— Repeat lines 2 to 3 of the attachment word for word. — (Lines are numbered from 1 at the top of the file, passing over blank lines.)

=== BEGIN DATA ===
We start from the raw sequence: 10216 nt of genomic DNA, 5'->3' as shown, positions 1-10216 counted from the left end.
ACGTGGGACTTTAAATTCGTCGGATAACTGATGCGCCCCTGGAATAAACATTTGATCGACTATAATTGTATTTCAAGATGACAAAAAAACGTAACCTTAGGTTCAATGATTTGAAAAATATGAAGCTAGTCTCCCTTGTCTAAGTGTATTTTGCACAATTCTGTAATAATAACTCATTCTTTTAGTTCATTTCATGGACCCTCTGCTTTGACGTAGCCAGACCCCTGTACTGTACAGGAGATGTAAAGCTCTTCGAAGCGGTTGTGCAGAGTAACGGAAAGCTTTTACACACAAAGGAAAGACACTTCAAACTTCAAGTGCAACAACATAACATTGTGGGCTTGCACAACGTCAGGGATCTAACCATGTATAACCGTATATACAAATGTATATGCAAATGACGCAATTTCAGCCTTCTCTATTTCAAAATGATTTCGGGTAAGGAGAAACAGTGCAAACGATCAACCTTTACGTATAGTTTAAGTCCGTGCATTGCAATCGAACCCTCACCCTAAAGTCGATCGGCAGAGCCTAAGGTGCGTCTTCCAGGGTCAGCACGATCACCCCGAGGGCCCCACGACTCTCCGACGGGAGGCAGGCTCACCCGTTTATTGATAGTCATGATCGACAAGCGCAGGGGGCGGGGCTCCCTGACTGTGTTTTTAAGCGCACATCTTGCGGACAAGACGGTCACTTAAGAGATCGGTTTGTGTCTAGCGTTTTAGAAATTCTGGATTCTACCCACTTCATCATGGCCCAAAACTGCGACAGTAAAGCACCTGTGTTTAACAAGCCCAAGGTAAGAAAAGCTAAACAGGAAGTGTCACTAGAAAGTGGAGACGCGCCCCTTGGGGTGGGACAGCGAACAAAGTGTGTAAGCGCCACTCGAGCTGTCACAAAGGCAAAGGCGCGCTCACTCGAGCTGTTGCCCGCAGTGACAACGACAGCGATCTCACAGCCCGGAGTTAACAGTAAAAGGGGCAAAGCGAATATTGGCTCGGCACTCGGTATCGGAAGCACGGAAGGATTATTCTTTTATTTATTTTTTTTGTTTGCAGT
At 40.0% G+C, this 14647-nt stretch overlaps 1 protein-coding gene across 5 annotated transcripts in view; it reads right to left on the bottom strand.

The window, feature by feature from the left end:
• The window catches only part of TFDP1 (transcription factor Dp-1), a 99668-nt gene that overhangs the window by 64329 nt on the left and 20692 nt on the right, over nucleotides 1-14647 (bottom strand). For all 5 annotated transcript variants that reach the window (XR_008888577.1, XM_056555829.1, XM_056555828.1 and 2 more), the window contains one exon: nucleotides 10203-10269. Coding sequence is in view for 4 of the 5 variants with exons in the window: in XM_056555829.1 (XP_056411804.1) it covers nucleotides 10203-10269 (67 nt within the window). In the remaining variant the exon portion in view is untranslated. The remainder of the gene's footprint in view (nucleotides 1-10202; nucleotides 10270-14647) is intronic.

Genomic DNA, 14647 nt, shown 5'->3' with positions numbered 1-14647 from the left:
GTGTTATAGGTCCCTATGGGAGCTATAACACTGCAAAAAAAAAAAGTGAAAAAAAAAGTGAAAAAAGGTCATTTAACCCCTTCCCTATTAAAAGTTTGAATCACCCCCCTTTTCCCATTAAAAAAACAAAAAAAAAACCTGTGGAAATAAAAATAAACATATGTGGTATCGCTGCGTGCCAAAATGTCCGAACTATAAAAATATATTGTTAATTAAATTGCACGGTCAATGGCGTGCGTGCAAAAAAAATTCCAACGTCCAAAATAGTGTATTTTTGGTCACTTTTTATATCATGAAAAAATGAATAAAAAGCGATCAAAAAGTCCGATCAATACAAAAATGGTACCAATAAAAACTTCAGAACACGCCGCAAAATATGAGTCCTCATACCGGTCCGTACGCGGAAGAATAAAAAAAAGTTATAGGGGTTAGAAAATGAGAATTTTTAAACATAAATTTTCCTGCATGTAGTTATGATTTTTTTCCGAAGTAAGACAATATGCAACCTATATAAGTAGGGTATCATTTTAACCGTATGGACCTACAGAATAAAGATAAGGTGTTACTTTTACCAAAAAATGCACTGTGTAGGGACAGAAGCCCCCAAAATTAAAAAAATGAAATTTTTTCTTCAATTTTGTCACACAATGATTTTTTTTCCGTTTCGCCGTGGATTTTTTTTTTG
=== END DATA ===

ACGTGGGACTTTAAATTCGTCGGATAACTGATGCGCCCCTGGAATAAACATTTGATCGACTATAATTGTATTTCAAGATGACAAAAAAACGTAACCTTAGGTTCAATGATTTGAAAAATATGAAGCTAGTCTCCCTTGTCTAAGTGTATTTTGCACAATTCTGTAATAATAACTCATTCTTTTAGTTCATTTCATGGACCCTCTGCTTTGACGTAGCCAGACCCCTGTACTGTACAGGAGATGTAAAGCTCTTCGAAGCGGTTGTGCAGAGTAACGGAAAGCTTTTACACACAAAGGAAAGACACTTCAAACTTCAAGTGCAACAACATAACATTGTGGGCTTGCACAACGTCAGGGATCTAACCATGTATAACCGTATATACAAATGTATATGCAAATGACGCAATTTCAGCCTTCTCTATTTCAAAATGATTTCGGGTAAGGAGAAACAGTGCAAACGATCAACCTTTACGTATAGTTTAAGTCCGTGCATTGCAATCGAACCCTCACCCTAAAGTCGATCGGCAGAGCCTAAGGTGCGTCTTCCAGGGTCAGCACGATCACCCCGAGGGCCCCACGACTCTCCGACGGGAGGCAGGCTCACCCGTTTATTGATAGTCATGATCGACAAGCGCAGGGGGCGGGGCTCCCTGACTGTGTTTTTAAGCGCACATCTTGCGGACAAGACGGTCACTTAAGAGATCGGTTTGTGTCTAGCGTTTTAGAAATTCTGGATTCTACCCACTTCATCATGGCCCAAAACTGCGACAGTAAAGCACCTGTGTTTAACAAGCCCAAGGTAAGAAAAGCTAAACAGGAAGTGTCACTAGAAAGTGGAGACGCGCCCCTTGGGGTGGGACAGCGAACAAAGTGTGTAAGCGCCACTCGAGCTGTCACAAAGGCAAAGGCGCGCTCACTCGAGCTGTTGCCCGCAGTGACAACGACAGCGATCTCACAGCCCGGAGTTAACAGTAAAAGGGGCAAAGCGAATATTGGCTCGGCACTCGGTATCGGAAGCACGGAAGGATTATTCTTTTATTTATTTTTTTTGTTTGCAGT
At 40.0% G+C, this 14647-nt stretch overlaps 1 protein-coding gene across 5 annotated transcripts in view; it reads right to left on the bottom strand.